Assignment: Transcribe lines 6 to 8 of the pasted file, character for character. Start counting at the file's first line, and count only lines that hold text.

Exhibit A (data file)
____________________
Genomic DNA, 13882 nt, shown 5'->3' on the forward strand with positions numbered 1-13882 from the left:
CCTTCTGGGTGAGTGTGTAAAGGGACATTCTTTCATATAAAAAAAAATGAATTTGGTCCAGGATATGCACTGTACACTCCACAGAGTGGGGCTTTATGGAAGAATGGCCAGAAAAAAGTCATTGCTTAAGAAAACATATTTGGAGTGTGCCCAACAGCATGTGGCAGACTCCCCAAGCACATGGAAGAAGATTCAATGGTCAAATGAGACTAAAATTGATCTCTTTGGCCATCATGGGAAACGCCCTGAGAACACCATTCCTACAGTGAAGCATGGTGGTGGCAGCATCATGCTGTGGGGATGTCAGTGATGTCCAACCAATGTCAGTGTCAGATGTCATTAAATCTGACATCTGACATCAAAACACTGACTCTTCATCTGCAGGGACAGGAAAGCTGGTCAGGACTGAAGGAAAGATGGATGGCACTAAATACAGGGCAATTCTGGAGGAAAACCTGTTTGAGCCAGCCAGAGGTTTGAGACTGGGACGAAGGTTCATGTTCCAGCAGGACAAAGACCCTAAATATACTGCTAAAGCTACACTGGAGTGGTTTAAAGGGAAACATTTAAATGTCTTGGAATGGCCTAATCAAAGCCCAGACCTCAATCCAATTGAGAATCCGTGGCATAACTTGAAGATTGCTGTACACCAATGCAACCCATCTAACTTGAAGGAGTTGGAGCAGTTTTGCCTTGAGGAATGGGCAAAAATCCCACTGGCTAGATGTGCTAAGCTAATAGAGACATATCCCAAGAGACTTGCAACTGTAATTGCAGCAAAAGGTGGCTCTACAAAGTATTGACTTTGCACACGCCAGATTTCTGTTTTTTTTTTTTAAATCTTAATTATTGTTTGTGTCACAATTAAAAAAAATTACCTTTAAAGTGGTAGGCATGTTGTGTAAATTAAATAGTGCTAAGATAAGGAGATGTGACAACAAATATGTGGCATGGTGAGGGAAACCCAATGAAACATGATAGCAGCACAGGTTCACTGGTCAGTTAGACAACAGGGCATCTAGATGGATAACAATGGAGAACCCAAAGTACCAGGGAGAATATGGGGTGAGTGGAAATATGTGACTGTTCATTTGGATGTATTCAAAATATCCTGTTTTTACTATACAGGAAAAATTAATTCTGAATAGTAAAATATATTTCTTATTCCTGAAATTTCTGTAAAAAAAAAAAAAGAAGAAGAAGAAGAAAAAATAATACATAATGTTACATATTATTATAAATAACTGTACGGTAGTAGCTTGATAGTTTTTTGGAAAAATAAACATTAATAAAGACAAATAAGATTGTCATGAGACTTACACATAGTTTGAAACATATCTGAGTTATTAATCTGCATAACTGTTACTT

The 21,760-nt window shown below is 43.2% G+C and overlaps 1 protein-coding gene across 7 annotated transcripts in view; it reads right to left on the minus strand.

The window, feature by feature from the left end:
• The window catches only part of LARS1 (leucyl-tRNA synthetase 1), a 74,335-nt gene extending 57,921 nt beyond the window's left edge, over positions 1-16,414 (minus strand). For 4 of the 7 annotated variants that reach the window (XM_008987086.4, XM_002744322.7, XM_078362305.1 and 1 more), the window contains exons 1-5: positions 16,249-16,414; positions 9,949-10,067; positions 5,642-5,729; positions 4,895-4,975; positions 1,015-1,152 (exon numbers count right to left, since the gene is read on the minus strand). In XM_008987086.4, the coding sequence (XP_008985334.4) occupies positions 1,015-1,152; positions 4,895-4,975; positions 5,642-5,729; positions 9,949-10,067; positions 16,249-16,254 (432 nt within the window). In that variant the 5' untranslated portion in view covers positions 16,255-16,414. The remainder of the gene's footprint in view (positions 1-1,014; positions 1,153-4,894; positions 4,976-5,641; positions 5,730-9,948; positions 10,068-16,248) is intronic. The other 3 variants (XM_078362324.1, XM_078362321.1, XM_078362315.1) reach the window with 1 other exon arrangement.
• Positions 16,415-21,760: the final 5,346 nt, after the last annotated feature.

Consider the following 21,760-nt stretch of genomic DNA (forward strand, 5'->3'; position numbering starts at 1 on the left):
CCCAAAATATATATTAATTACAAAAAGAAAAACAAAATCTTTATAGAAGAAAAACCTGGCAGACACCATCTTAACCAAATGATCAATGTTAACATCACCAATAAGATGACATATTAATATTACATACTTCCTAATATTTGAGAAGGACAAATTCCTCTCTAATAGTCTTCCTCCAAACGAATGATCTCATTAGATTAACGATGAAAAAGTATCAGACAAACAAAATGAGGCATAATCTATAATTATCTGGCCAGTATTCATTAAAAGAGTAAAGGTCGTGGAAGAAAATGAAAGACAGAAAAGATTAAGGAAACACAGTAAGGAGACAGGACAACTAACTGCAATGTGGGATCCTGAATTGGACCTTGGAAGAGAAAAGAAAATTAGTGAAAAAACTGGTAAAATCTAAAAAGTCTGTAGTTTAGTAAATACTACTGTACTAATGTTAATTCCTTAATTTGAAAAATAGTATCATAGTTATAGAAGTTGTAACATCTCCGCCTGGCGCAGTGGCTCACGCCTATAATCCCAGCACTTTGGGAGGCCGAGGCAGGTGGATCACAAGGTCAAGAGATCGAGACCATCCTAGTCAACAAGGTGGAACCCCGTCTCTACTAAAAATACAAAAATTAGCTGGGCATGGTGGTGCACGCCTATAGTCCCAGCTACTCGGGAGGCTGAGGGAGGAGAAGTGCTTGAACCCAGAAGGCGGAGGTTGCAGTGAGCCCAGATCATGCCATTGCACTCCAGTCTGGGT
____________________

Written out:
• Positions 16,415-21,760: the final 5,346 nt, after the last annotated feature.

Consider the following 21,760-nt stretch of genomic DNA (forward strand, 5'->3'; position numbering starts at 1 on the left):
CCCAAAATATATATTAATTACAAAAAGAAAAACAAAATCTTTATAGAAGAAAAACCTGGCAGACACCATCTTAACCAAATGATCAATGTTAACATCACCAATAAGATGACATATTAATATTACATACTTCCTAATATTTGAGAAGGACAAATTCCTCTCTAATAGTCTTCCTCCAAACGAATGATCTCATTAGATTAACGATGAAAAAGTATCAGACAAACAAAATGAGGCATAATCTATAATTATCTGGCCAGTATTCATTAAAAGAGTAAAGGTCGTGGAAGAAAATGAAAGACAGAAAAGATTAAGGAAACACAGTAAGGAGACAGGACAACTAACTGCAATGTGGGATCCTGAATTGGACCTTGGAAGAGAAAAGAAAATTAGTGAAAAAACTGGTAAAATCTAAAAAGTCTGTAGTTTAGTAAATACTACTGTACTAATGTTAATTCCTTAATTTGAAAAATAGTATCATAGTTATAGAAGTTGTAACATCTCCGCCTGGCGCAGTGGCTCACGCCTATAATCCCAGCACTTTGGGAGGCCGAGGCAGGTGGATCACAAGGTCAAGAGATCGAGACCATCCTAGTCAACAAGGTGGAACCCCGTCTCTACTAAAAATACAAAAATTAGCTGGGCATGGTGGTGCACGCCTATAGTCCCAGCTACTCGGGAGGCTGAGGGAGGAGAAGTGCTTGAACCCAGAAGGCGGAGGTTGCAGTGAGCCCAGATCATGCCATTGCACTCCAGTCTGGGT